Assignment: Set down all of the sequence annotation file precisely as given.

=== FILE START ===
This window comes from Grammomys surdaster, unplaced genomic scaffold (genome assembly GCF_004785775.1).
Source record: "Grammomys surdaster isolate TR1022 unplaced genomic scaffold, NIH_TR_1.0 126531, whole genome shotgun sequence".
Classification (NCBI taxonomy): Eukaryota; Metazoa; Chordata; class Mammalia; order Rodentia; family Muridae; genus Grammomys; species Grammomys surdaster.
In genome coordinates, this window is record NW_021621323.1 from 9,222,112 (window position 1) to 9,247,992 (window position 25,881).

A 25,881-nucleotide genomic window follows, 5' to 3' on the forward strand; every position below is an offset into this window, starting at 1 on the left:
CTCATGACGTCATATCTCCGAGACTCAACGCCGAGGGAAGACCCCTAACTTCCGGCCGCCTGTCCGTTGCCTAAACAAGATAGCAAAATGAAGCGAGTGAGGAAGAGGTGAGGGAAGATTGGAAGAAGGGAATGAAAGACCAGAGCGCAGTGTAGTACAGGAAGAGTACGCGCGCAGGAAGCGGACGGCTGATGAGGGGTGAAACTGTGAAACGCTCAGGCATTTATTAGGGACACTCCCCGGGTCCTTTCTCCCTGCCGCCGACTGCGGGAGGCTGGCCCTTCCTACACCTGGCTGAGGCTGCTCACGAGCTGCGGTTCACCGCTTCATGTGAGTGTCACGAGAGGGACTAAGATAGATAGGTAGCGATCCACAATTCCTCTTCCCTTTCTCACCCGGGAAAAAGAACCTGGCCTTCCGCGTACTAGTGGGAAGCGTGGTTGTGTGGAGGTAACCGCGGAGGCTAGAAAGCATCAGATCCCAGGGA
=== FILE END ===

This window comes from Grammomys surdaster, unplaced genomic scaffold (genome assembly GCF_004785775.1).
Source record: "Grammomys surdaster isolate TR1022 unplaced genomic scaffold, NIH_TR_1.0 126531, whole genome shotgun sequence".
Classification (NCBI taxonomy): Eukaryota; Metazoa; Chordata; class Mammalia; order Rodentia; family Muridae; genus Grammomys; species Grammomys surdaster.
In genome coordinates, this window is record NW_021621323.1 from 9,222,112 (window position 1) to 9,247,992 (window position 25,881).

A 25,881-nucleotide genomic window follows, 5' to 3' on the forward strand; every position below is an offset into this window, starting at 1 on the left:
CTCATGACGTCATATCTCCGAGACTCAACGCCGAGGGAAGACCCCTAACTTCCGGCCGCCTGTCCGTTGCCTAAACAAGATAGCAAAATGAAGCGAGTGAGGAAGAGGTGAGGGAAGATTGGAAGAAGGGAATGAAAGACCAGAGCGCAGTGTAGTACAGGAAGAGTACGCGCGCAGGAAGCGGACGGCTGATGAGGGGTGAAACTGTGAAACGCTCAGGCATTTATTAGGGACACTCCCCGGGTCCTTTCTCCCTGCCGCCGACTGCGGGAGGCTGGCCCTTCCTACACCTGGCTGAGGCTGCTCACGAGCTGCGGTTCACCGCTTCATGTGAGTGTCACGAGAGGGACTAAGATAGATAGGTAGCGATCCACAATTCCTCTTCCCTTTCTCACCCGGGAAAAAGAACCTGGCCTTCCGCGTACTAGTGGGAAGCGTGGTTGTGTGGAGGTAACCGCGGAGGCTAGAAAGCATCAGATCCCAGGGA